A bubble of red appears below my knee, surrounded by the foamy white wisps of soap suds. It’s been years since I cut myself shaving.
I blame the cheap new razor. I blame my husband for leaving the shaving cream out of reach on the bathroom counter. I do not blame my mother.
Mom had never demonstrated the art of shaving when, as a middle schooler, I decided it was time. My friend on the other end of the phone line was shaving as we chatted. Wanting to prove my maturity, I grabbed an old razor from under the sink and filled a mug with water. With those tools, I decorated my legs with spots of red.
I blame my mother, but I cover the blame in excuses. Growing up, she did not have a mother to train her in the ways of womanhood. As a result, some motherly things were not on her radar—such as teaching her daughter how to shave, or the idea that a bride may want her mother to join her at the salon on the morning of her wedding.
By the time I was a tween, Mom was forced into the role of breadwinner when my dad’s PhD proved to be detrimental, rather than helpful, when it came to finding full-time work. She was always exhausted. On Saturdays she would ride with us to the mountains with every intention of joining us for a family hike, only to tell us at the last minute that she needed to take a nap in the car instead.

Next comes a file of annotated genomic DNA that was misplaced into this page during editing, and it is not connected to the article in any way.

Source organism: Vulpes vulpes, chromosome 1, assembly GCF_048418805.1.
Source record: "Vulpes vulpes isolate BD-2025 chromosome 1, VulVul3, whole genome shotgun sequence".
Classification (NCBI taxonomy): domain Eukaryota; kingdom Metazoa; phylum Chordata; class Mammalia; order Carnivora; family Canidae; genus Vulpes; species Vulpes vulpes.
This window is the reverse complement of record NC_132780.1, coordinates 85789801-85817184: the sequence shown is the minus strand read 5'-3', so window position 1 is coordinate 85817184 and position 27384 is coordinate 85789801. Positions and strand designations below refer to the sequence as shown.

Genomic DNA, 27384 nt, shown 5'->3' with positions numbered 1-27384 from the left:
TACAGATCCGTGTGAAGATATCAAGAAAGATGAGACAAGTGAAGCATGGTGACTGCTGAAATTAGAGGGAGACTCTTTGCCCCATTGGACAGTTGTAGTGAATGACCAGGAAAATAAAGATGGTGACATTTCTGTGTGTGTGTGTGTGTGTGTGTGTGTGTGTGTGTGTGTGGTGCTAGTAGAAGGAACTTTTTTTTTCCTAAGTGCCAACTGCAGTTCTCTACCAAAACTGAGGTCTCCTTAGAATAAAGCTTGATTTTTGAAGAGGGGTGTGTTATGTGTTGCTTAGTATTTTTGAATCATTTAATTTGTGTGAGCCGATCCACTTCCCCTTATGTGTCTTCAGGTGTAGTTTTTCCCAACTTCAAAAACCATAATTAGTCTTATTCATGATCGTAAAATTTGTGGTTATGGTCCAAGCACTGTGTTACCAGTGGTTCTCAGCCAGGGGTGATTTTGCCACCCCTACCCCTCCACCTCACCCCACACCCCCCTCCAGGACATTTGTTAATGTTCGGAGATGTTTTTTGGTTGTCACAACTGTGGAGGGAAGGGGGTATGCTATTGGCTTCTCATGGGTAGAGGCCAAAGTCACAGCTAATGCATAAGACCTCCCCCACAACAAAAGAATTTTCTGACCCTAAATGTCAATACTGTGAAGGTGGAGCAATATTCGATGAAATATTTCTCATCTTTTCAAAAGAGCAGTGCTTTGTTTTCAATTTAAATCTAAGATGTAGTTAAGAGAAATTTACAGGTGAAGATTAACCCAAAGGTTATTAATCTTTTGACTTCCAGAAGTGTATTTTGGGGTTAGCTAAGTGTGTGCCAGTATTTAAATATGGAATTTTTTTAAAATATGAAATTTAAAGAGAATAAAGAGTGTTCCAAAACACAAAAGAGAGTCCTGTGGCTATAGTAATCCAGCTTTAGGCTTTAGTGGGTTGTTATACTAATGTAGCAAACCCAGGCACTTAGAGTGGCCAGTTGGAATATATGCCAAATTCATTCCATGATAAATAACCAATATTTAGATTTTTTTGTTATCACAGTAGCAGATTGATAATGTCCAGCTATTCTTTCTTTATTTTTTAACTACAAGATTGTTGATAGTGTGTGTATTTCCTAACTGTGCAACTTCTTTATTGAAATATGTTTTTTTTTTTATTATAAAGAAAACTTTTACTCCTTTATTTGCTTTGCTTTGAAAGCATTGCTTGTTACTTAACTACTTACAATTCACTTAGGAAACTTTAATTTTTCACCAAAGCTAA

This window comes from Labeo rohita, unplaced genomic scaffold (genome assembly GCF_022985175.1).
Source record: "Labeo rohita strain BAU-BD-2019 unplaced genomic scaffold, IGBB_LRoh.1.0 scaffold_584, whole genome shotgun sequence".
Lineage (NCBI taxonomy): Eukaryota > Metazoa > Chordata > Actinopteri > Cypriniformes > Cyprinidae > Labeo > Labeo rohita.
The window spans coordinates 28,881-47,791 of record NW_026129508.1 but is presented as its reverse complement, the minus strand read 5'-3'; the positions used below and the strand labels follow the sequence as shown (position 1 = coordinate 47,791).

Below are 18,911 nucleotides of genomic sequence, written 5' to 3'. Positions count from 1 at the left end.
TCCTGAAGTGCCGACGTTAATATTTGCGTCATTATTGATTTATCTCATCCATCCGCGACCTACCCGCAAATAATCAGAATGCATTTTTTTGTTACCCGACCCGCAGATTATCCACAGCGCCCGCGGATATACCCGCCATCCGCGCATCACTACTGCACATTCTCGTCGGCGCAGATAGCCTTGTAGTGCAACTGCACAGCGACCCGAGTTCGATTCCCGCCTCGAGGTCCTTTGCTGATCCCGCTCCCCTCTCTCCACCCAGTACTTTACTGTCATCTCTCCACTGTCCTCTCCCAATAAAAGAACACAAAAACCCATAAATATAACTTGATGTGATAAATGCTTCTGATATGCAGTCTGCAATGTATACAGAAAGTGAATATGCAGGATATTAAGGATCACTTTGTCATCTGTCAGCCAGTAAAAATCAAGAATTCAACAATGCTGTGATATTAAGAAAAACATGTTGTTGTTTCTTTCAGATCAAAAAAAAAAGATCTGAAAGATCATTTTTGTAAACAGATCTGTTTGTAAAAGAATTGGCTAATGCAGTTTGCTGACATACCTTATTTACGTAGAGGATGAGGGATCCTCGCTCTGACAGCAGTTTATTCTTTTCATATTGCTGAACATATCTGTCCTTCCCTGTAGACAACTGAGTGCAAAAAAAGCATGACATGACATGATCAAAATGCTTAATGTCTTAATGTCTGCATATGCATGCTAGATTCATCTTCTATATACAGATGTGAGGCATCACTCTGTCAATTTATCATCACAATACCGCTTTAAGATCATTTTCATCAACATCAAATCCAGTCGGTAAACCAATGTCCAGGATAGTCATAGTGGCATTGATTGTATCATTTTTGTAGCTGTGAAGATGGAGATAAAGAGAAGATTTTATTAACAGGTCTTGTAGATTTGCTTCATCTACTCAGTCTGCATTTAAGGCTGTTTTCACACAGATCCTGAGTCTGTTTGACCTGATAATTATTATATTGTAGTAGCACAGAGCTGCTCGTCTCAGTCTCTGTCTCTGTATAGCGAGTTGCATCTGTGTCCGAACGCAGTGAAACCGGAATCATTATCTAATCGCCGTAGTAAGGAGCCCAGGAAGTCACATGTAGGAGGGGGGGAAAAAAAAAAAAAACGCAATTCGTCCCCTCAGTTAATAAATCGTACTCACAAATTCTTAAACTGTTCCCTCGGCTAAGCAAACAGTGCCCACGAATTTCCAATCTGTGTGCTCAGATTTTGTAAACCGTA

I have forgiven my mother for not teaching me to shave.
Then, a thought hits me that is even more painful than the razor cut. My daughter is older now than I was in the memory I just re-lived—and I have never taught her how to shave.
I check her bathroom. I see the shampoo, conditioner and body wash I bought her. I see the Bath and Body Works products her friend gave her for her 18th birthday. Hanging from her shower rack I see poufs—and, to my relief, a couple of disposable razors. But there is no shaving cream, and the fact that I can’t remember when I bought her the razors bothers me.
I have excuses. My daughter’s childhood first saw me as breadwinner then as disabled parent. Juggling work, illness and parenting has left me with little time for myself. It is only recently that, with my counselor’s help, I’ve learned the value of self care. I make bath bombs, read books and discover joy in my busy life.
Still, I chide myself for neglecting to teach my daughter about shaving. My illness is under control and my work schedule is flexible. I should have time, I tell myself, to ensure my daughter has the tools she needs for a comfortable shave.
But she does not have shaving cream. Two years ago I bought travel-size shaving cream for our exchange student’s welcome basket, but I’ve never bought any for my own daughter.
I add shaving cream and razors to the shopping list. My husband assumes this means I’ve run out of the shaving cream he bought only a few weeks earlier. He teases me about being high maintenance.
“It’s not for me,” I tell him. “It’s for Sierra.”
“Oh, I don’t need shaving cream.” she responds. “Soap works just fine.”
Sierra is not high maintenance. She prefers jeans and men’s T-shirts to dresses. She obsesses over grades while her friends obsess over boys. I wonder if she’ll follow the tradition of growing up to be her family’s breadwinner.
“It works,” I tell her, “but shaving cream is so much better.”
I may not have taught my daughter how to shave, but maybe it’s not too late to teach her about self care.